Posted in Diplomacy, Iraq Study Group | Leave a Comment »

A Russian Spy’s Death: What Americans Should Learn and Fear

Posted by K.E. White on December 6, 2006

by kwhite

Anne Applebaum’s While We Weren’t Looking at brings needed clarity to the mystery of who killed Alexander Litvinenko by radioactive poisoning.

Her article elucidates the reader on the shady underworld of post-Soviet spy-games, with former KGB agents now representing a dangerous free radical in the world of international crime.

Yet her most important point—which is almost glossed over in Slate’s presentation of the piece demands particular attention:

That we were surprised—are surprised—is both tragic and ironic: After all, for the better part of a decade now, we’ve been desperately looking for weapons of mass destruction and for these strange new enemies, the Islamic radicals who might be planning to use them. And now we’ve discovered that there really is nuclear material for sale, and that it really is being used, in the West, to kill people. And the killers aren’t strange, or new, or even Islamic at all.” (emphasis added)

Here, I believe, Applebaum skirts the main point to land her rhetorical punch.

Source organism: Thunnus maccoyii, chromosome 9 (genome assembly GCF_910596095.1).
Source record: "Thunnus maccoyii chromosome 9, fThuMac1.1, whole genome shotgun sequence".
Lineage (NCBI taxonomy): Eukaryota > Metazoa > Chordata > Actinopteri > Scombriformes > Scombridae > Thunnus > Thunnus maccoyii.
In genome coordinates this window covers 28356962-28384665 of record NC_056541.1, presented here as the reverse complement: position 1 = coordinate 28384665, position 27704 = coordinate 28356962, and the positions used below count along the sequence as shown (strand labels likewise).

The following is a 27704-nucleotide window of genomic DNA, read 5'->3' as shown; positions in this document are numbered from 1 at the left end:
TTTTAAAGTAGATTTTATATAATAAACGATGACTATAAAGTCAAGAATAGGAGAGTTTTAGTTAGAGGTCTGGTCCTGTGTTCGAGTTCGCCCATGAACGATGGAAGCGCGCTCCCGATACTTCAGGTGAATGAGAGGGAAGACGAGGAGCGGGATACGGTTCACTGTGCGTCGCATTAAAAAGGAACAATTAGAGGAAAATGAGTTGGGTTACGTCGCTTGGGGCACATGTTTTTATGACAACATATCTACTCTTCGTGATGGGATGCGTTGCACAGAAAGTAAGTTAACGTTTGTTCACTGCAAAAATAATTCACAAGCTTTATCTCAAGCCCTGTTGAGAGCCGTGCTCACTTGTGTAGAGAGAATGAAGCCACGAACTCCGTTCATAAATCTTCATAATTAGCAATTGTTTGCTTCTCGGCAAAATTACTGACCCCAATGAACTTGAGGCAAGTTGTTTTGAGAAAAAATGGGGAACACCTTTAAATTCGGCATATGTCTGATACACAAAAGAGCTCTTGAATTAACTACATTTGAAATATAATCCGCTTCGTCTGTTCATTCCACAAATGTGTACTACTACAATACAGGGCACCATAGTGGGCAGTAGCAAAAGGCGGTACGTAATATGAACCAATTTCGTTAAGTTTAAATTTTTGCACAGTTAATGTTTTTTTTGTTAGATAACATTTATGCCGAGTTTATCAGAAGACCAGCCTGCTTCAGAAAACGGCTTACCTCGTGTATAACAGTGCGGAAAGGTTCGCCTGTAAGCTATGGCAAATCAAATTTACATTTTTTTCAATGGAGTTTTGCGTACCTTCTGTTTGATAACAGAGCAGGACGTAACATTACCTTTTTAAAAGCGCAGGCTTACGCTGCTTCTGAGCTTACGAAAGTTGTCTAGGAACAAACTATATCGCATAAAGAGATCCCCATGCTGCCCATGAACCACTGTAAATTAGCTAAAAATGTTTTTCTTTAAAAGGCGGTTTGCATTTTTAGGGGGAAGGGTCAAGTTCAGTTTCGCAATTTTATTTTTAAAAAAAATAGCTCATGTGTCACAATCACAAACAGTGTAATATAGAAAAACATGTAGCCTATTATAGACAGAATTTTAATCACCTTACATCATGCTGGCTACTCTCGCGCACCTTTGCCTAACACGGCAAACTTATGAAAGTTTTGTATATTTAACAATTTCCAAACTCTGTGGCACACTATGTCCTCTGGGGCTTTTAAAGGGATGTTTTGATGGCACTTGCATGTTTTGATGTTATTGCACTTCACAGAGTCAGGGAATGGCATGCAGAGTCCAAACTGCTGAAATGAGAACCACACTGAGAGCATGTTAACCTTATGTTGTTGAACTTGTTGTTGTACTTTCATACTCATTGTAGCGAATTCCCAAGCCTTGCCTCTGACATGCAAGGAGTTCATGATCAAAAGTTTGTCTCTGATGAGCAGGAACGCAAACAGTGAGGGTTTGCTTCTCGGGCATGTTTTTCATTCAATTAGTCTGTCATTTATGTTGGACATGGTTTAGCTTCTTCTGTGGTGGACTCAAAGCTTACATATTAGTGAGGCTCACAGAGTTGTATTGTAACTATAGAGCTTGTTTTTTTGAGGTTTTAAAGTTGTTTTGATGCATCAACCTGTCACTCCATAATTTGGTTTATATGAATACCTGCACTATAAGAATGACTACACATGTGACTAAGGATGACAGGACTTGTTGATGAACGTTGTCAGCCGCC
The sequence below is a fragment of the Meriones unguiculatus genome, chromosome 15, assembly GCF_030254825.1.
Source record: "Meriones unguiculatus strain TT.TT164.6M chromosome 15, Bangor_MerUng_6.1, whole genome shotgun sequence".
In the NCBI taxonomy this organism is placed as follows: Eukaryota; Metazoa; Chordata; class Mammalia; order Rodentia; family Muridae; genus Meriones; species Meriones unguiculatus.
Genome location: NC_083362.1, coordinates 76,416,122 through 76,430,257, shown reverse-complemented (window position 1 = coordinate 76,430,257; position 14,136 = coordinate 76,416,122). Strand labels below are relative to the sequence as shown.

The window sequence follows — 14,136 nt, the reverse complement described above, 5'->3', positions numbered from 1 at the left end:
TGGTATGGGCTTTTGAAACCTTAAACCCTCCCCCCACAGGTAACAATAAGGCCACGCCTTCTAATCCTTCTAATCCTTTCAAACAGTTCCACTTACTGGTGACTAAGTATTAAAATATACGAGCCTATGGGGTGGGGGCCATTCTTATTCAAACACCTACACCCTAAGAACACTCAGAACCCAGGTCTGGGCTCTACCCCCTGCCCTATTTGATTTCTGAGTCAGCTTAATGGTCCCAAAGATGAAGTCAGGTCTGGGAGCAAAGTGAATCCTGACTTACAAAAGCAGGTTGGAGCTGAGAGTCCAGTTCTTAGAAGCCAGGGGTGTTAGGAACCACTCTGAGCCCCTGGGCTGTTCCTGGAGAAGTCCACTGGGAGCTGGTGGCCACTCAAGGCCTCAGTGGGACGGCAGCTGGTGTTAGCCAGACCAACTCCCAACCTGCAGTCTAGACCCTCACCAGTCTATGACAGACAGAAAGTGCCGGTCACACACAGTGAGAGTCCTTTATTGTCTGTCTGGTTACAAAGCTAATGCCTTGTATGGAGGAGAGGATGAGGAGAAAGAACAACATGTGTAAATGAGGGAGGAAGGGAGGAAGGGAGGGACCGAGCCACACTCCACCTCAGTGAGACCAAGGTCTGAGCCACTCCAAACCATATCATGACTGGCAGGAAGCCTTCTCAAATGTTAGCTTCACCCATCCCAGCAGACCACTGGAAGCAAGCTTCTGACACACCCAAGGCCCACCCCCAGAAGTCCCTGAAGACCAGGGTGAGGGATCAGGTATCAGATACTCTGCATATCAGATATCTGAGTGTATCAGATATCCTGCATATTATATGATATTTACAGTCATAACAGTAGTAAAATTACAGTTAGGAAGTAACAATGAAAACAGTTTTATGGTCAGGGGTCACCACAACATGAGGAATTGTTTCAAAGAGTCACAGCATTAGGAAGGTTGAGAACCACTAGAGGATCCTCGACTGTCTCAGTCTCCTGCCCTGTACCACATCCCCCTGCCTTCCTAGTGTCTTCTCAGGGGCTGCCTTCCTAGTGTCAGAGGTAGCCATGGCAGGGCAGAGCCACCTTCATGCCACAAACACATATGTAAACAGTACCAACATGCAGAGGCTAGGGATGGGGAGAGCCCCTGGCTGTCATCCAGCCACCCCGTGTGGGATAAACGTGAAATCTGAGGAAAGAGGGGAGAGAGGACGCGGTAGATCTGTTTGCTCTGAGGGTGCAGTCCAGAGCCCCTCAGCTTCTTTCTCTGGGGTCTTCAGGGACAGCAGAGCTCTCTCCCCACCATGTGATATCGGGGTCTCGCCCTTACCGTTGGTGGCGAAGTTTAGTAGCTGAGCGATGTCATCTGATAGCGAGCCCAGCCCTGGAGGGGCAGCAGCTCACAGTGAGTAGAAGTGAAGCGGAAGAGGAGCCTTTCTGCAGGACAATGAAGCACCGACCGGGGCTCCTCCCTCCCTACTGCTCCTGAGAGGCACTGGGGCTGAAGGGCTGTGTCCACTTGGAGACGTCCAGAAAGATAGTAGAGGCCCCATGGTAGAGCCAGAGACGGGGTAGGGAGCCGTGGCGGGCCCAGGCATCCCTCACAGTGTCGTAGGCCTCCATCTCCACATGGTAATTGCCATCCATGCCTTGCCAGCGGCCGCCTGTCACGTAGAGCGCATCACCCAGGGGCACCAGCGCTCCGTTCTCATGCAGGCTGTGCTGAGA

Here’s the real worry:

Can U.S. officials really protect U.S. cities from a dirty bomb when we know 1) the materials exist on the open market, 2) are handled by individuals with questionable concern for human life, 3) are desired by individuals who are committed to harming America and 4) can successfully brought into our country.

Think the risk of a dirty bomb attack is unfounded?

Dirty bombs, or the conventional exploding of nuclear materials, do not constitute a Weapon of Mass Destruction– rather it has been called a “weapon of mass disruption.”

But to ground this semantic difference in the real world, let’s look to Peter D. Zimmerman with Cheryl Loeb 2004 article studying the dirty bomb threat:

“A careful examination of the consequences of the tragic accident in Goiânia, Brazil, however, shows that some forms of radiological attack could kill tens or hundreds of people and sicken hundreds or thousands.” (emphasis added)

And a June 2005 survey, which polled security experts on the WMD dangers facing America, by Sen. Richard Lugar found:

In general, respondents judged the probability of a major radiological attack over the next five years to be greater than the probability of a biological, chemical, or nuclear attack over the same time period. The average and median responses (27.1% and 25%) were higher for a radiological attack than for the other three types of WMD attack. Even within the limited time span of five years, 82% (68 of 83) said that there was at least a 10% chance of a radiological attack that affects a major portion of a city. (emphasis added)

Experts believe the dirty bomb threat is a real.

And Alexander Litvinenko’s death should show the American public the same.


An earlier edition of this article can read at Campus Progress.